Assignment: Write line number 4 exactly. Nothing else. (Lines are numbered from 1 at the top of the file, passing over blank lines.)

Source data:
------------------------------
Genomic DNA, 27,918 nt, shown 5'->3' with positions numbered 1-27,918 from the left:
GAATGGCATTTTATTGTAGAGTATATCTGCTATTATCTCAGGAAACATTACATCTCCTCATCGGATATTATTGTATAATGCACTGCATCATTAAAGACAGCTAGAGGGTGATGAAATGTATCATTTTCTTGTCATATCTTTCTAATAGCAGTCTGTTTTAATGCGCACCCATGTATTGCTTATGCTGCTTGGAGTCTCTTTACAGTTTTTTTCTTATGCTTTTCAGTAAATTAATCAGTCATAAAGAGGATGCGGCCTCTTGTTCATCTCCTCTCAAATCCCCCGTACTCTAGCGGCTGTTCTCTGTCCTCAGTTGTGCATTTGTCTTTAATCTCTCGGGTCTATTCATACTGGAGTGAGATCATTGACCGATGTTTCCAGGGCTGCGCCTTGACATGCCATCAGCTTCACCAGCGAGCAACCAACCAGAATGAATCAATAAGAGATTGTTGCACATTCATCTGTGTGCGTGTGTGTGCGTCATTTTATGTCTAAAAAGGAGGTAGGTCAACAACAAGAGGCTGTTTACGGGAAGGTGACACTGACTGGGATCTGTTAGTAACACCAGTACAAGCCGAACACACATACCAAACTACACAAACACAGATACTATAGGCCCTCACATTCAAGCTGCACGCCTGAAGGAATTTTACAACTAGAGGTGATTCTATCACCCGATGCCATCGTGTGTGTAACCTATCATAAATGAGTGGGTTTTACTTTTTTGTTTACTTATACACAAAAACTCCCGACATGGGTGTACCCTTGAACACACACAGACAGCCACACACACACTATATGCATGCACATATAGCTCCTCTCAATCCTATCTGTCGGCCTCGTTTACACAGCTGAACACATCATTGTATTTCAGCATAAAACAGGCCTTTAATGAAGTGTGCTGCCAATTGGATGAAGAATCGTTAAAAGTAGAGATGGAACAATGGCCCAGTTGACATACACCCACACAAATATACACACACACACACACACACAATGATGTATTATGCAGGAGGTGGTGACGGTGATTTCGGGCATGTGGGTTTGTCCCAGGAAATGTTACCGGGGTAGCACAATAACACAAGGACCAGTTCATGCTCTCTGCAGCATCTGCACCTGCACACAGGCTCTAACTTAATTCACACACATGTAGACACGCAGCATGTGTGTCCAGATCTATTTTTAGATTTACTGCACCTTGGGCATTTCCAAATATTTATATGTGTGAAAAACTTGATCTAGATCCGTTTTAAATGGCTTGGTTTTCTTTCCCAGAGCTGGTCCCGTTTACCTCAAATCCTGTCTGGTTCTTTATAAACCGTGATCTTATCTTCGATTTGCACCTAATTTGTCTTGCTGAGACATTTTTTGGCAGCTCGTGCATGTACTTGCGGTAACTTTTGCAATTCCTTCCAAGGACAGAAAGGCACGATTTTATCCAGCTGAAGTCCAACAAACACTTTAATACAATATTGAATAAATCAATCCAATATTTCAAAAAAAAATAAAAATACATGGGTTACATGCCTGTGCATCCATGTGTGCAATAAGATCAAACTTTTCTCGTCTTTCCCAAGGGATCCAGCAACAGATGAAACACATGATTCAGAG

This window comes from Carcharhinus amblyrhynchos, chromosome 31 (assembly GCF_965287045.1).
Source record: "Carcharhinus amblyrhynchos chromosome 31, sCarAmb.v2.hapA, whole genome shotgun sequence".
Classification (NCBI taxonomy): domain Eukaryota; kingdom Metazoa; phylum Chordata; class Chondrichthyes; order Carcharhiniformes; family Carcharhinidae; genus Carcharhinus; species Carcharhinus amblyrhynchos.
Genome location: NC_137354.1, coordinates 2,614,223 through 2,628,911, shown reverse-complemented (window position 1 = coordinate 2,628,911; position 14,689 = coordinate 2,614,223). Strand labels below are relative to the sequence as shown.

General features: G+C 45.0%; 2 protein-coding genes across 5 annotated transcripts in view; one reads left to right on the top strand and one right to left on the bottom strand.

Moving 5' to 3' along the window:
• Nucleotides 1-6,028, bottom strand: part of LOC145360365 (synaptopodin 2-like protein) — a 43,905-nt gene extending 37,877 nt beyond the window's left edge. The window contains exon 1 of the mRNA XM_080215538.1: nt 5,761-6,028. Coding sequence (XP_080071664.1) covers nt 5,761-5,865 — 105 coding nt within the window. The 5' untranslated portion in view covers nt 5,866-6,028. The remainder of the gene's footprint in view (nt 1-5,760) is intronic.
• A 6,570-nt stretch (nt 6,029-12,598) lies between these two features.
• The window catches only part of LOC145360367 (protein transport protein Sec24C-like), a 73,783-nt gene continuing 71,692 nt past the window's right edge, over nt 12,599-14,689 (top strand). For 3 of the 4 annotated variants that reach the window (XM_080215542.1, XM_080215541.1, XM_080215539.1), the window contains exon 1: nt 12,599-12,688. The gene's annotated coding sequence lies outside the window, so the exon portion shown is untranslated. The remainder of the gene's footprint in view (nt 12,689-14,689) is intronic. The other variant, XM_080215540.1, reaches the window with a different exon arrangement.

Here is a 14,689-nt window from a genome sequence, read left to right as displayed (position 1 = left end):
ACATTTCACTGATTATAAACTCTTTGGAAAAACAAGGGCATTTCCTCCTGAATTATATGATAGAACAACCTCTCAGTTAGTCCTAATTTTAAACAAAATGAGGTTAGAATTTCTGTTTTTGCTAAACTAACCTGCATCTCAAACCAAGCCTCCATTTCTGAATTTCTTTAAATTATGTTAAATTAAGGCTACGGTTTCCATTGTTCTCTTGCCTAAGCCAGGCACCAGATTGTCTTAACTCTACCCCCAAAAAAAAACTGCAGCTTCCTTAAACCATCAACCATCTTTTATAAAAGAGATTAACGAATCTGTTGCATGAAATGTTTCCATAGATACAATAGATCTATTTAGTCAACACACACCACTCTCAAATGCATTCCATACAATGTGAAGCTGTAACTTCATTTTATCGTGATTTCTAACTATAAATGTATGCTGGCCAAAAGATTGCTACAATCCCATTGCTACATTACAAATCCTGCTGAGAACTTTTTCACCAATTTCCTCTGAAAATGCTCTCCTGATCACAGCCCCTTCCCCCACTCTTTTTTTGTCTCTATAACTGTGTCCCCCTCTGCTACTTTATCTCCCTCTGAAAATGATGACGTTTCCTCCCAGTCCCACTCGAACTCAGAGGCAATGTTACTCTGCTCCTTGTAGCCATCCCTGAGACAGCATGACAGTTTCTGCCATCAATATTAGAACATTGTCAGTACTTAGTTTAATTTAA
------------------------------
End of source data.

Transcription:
Source record: "Carcharhinus amblyrhynchos chromosome 31, sCarAmb.v2.hapA, whole genome shotgun sequence".